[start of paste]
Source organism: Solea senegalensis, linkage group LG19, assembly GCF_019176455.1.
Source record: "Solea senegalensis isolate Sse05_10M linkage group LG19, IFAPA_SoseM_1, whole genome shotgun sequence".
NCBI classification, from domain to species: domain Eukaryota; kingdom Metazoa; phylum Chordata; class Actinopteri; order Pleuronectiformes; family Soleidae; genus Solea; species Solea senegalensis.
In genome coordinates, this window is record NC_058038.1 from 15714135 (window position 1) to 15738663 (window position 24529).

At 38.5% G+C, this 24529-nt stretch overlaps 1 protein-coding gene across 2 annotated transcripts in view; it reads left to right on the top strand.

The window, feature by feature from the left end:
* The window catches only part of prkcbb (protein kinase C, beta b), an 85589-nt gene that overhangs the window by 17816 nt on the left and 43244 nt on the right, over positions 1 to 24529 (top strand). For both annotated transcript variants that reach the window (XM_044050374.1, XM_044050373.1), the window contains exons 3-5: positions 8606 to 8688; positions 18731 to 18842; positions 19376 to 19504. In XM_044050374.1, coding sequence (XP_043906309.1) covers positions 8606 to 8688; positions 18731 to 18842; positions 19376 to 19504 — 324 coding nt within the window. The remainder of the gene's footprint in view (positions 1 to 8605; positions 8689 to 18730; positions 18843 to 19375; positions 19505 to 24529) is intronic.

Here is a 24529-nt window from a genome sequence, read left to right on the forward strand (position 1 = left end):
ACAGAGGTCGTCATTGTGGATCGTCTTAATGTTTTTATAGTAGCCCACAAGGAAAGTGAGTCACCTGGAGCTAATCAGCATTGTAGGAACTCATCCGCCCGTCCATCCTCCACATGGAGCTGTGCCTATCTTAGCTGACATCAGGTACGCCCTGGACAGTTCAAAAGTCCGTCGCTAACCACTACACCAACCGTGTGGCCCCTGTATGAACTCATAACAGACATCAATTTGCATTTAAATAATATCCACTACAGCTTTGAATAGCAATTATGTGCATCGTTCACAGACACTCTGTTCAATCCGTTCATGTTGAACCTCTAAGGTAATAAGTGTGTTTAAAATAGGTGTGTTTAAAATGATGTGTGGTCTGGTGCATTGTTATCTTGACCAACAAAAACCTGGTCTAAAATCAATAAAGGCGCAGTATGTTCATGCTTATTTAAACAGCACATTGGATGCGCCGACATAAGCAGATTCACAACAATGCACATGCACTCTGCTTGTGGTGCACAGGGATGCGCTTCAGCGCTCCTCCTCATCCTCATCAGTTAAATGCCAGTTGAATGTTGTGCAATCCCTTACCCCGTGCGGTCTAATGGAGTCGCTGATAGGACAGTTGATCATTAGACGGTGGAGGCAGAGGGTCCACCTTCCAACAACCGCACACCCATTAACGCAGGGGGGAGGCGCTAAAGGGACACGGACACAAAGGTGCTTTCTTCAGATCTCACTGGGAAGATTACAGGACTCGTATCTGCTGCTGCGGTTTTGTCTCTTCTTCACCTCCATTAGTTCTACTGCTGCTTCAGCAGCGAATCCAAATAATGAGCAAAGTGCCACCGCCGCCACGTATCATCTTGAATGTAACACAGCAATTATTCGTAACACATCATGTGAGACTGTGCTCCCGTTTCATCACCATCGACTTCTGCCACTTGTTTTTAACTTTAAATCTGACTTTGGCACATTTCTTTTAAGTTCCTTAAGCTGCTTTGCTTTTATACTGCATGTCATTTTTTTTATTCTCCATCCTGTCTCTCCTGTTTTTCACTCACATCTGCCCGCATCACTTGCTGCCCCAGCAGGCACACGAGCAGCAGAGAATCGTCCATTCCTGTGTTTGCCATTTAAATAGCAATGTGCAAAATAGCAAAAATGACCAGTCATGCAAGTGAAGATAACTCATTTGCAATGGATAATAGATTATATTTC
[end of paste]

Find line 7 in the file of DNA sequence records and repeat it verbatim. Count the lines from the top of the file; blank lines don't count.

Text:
* The window catches only part of prkcbb (protein kinase C, beta b), an 85589-nt gene that overhangs the window by 17816 nt on the left and 43244 nt on the right, over positions 1 to 24529 (top strand). For both annotated transcript variants that reach the window (XM_044050374.1, XM_044050373.1), the window contains exons 3-5: positions 8606 to 8688; positions 18731 to 18842; positions 19376 to 19504. In XM_044050374.1, coding sequence (XP_043906309.1) covers positions 8606 to 8688; positions 18731 to 18842; positions 19376 to 19504 — 324 coding nt within the window. The remainder of the gene's footprint in view (positions 1 to 8605; positions 8689 to 18730; positions 18843 to 19375; positions 19505 to 24529) is intronic.